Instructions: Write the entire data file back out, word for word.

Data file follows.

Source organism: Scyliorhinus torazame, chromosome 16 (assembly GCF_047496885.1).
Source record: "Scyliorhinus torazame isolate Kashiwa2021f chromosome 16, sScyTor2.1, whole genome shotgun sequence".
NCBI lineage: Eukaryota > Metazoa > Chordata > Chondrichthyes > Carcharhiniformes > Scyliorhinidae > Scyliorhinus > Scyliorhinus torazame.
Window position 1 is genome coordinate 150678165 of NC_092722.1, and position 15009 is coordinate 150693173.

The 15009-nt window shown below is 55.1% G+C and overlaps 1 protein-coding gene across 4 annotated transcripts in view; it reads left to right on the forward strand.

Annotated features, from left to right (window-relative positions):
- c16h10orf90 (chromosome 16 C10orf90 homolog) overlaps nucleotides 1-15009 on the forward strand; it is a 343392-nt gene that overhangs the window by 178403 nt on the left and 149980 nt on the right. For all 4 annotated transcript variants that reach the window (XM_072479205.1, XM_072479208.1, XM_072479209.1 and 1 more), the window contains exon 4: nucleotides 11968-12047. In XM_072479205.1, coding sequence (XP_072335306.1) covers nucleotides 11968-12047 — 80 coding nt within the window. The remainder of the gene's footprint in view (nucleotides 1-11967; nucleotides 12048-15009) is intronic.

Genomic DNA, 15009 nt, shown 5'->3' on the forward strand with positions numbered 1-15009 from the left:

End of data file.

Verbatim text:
Source organism: Scyliorhinus torazame, chromosome 16 (assembly GCF_047496885.1).
Source record: "Scyliorhinus torazame isolate Kashiwa2021f chromosome 16, sScyTor2.1, whole genome shotgun sequence".
NCBI lineage: Eukaryota > Metazoa > Chordata > Chondrichthyes > Carcharhiniformes > Scyliorhinidae > Scyliorhinus > Scyliorhinus torazame.
Window position 1 is genome coordinate 150678165 of NC_092722.1, and position 15009 is coordinate 150693173.

The 15009-nt window shown below is 55.1% G+C and overlaps 1 protein-coding gene across 4 annotated transcripts in view; it reads left to right on the forward strand.

Annotated features, from left to right (window-relative positions):
- c16h10orf90 (chromosome 16 C10orf90 homolog) overlaps nucleotides 1-15009 on the forward strand; it is a 343392-nt gene that overhangs the window by 178403 nt on the left and 149980 nt on the right. For all 4 annotated transcript variants that reach the window (XM_072479205.1, XM_072479208.1, XM_072479209.1 and 1 more), the window contains exon 4: nucleotides 11968-12047. In XM_072479205.1, coding sequence (XP_072335306.1) covers nucleotides 11968-12047 — 80 coding nt within the window. The remainder of the gene's footprint in view (nucleotides 1-11967; nucleotides 12048-15009) is intronic.

Genomic DNA, 15009 nt, shown 5'->3' on the forward strand with positions numbered 1-15009 from the left: